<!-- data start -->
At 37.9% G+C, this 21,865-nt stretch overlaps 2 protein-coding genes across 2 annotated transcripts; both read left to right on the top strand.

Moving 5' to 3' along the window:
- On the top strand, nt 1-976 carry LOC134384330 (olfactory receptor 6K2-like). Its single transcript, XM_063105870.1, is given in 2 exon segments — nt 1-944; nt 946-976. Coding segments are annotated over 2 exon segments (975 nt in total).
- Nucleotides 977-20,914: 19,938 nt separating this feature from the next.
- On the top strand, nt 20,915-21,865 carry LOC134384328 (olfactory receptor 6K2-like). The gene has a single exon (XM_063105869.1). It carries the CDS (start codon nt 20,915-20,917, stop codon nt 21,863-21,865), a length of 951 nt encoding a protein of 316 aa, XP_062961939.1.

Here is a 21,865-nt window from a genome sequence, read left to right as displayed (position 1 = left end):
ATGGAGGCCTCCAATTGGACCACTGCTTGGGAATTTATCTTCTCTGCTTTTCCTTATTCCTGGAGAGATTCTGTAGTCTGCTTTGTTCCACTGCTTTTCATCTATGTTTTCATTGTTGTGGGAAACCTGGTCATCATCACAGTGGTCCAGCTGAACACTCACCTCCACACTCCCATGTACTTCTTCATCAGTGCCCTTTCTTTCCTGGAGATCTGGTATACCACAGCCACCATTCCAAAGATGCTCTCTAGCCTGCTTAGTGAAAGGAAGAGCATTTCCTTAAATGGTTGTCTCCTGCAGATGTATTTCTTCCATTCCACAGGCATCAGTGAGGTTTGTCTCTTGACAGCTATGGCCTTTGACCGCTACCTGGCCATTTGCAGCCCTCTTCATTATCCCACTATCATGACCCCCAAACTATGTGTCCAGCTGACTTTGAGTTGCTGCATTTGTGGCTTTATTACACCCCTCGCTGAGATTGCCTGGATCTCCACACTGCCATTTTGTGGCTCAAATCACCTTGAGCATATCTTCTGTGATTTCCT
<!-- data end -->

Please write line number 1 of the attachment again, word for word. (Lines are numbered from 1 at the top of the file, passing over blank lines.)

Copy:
At 37.9% G+C, this 21,865-nt stretch overlaps 2 protein-coding genes across 2 annotated transcripts; both read left to right on the top strand.